Even though a Prince George transgender boy's case is still before the B.C. Supreme Court, Tuesday's judgment letting him continue with a puberty-blocking drug was the biggest part of that battle, his lawyer said.
"From my client's perspective that's winning the war, because it's crucial for him," said Barbara Findlay of the 11-year-old, identified as J.K. by the court and Findlay to protect his identity.
Justice Ronald Skolrood granted the boy - who was born a girl and has been diagnosed with gender dysphoria - the right to his own legal representation in the parental dispute over medical treatment.
While the court didn't make a final ruling on the treatment, which the father opposes and the mother supports, Skolrood wrote "J.K. is receiving treatment and that status quo will continue pending determination of (the father's) application"
That last sentence in Skolrood's judgement was everything to Findlay's client.
"The judge has gone a very long way down the road of acknowledging that the treatment that my client is getting is appropriate and that it ought not be interrupted," she said.
The judge noted the father has been "angry and resistant" to the boy's wishes and believed steps were taken without his consent and that the child "has not been properly assessed."
"The father's position was that the child should be assessed by people other than the experts in the field of gender dysphoria," said Findlay. "Which is kind of like saying if you have a heart condition you should be evaluated by a kidney specialist. It's not medically appropriate."
A previous judge ordered the father to use male or gender-neutral pronouns when referring to his child, but Skolrood noted the father repeatedly used the female pronoun and the child's former name.
"Like any child who is faced with a parent's opposition to who they are, my client is distressed that his father does not support him but relieved that the law is such that it doesn't matter, that his father can't control what happens to him," Findlay said.
The father has also objected to Findlay representing J.K., calling her a transgender activist. The judge said the both parents must agree on a "litigation guardian" who can then choose to appoint Findlay or another lawyer.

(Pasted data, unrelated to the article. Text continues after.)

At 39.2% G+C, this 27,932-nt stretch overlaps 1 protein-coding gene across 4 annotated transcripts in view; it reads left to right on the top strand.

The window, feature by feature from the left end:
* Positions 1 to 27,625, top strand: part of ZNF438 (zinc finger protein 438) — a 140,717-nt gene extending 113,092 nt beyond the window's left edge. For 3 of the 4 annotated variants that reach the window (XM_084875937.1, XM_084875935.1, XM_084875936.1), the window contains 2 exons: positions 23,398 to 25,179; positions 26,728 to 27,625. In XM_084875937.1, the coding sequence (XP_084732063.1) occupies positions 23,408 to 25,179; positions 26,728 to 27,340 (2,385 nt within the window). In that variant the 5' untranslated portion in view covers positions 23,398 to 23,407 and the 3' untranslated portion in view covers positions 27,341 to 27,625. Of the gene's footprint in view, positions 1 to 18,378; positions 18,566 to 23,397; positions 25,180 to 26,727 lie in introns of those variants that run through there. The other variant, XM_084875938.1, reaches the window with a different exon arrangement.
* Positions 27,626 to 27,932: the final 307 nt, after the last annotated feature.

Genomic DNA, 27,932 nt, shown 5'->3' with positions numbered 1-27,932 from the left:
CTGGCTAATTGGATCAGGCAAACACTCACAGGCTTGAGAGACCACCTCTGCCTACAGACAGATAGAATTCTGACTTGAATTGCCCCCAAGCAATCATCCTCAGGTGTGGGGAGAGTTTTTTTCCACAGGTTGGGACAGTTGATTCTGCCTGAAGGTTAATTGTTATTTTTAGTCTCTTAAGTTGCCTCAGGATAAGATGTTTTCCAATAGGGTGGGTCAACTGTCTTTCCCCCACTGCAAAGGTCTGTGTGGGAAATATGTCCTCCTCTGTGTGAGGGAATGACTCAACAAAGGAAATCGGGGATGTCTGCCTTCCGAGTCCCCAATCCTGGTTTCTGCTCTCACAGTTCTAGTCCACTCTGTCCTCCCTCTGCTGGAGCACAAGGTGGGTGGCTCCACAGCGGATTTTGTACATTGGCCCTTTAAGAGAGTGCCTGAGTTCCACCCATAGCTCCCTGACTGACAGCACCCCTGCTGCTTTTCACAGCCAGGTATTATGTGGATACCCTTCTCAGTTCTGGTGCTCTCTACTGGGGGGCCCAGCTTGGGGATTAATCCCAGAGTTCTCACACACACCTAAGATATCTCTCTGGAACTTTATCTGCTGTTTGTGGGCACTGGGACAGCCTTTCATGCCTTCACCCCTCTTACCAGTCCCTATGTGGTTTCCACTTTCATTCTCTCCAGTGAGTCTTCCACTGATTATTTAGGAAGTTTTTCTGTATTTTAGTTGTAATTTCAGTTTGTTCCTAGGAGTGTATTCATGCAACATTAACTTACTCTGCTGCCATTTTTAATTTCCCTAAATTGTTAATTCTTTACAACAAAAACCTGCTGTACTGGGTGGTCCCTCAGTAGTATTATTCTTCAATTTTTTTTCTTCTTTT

If the parents can't agree on a litigation guardian, than the mother will have "final authority," Skolrood ruled, adding she "demonstrated a better ability to act in J.K.'s best interests."
The drug - Lupron - basically puts a pause on puberty, like menstruation or breast growth in J.K.'s case.
That prospect proved especially distressing to the child and started the process to his diagnosis. Last fall, the mother told the court she took J.K. shopping for bras.
"When asked to try on the clothes, J.K. became distraught," Skolrood wrote.
Puberty is a nightmare for those with gender dysphoria, Findlay said. They experience a "real severe discomfort with the gender they've been assigned at birth. It is excruciating. It is impossible to contemplate."
That mental anguish translates to physical harm, making the drug a key method of intervention, she said.
"Being able to put a pause on developing into someone you are not - because that's what it boils down to - is a life-saving essential treatment," said Findlay, pointing to research published last year by the University of British Columbia.
The national Trans Youth Health Survey found that nearly two thirds of the 923 interviewed had engaged in self-harm in the last year and more than one in three had attempted suicide.
A further 70 per cent felt their family didn't understand them, but the children who felt their family cared about them reported better health.
"The biggest predictor of success for children and the biggest preventer of suicide is support from their parents," Findlay said.